Under most states’ product liability laws, when such injuries occur, the manufacturer and others in the chain of the product’s distribution may be found liable for the damages suffered by the injured victim as a result of his or her injury. When product liability actions are brought to recover damages for a person’s brain injury, the actions are generally brought as strict liability claims. These claims allow a plaintiff to establish liability of the manufacturer, designer, supplier, assembler, and sometimes the retailer of a defective product without having to prove that any of the defendants were negligent in producing the defective product or making it available to the public.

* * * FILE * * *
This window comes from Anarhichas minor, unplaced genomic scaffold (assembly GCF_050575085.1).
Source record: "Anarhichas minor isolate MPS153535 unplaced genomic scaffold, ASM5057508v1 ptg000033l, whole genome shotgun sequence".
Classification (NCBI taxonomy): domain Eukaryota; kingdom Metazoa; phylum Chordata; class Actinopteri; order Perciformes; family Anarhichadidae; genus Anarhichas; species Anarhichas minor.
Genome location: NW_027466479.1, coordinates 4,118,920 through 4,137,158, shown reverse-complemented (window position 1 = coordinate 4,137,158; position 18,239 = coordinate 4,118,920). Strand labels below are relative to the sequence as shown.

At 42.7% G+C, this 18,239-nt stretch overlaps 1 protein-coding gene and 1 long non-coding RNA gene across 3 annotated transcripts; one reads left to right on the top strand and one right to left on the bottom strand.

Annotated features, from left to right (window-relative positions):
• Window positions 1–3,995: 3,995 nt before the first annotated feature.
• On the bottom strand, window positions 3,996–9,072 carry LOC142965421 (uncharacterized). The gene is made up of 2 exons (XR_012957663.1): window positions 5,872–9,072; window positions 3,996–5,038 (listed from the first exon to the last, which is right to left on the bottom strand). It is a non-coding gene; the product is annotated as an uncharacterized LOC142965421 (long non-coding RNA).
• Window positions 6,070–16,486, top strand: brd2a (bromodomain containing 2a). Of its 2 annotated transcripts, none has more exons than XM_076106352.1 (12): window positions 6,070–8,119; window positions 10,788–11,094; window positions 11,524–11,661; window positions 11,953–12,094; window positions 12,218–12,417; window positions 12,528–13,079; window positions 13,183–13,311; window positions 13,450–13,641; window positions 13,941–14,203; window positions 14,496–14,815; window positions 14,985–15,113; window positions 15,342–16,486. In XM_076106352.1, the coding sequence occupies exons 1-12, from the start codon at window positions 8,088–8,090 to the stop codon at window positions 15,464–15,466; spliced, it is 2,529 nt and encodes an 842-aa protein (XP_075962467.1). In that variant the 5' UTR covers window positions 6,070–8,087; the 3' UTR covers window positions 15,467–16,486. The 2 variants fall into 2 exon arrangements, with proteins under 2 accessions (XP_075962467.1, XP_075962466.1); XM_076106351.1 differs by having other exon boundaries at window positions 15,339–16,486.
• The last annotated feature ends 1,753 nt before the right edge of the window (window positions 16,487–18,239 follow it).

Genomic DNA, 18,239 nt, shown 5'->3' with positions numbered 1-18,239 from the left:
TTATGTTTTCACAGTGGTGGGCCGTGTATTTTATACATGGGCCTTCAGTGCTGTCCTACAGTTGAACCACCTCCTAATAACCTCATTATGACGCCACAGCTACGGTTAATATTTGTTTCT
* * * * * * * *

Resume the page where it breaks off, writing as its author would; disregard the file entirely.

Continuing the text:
If you have sustained a brain injury due to negligence or a defective product, The Killino Firm’s Philadelphia, Pennsylvania, brain personal injury attorneys can help you obtain the compensation you deserve. Contact us at (215) 569-1299 for expert and experienced assistance with your brain injury case.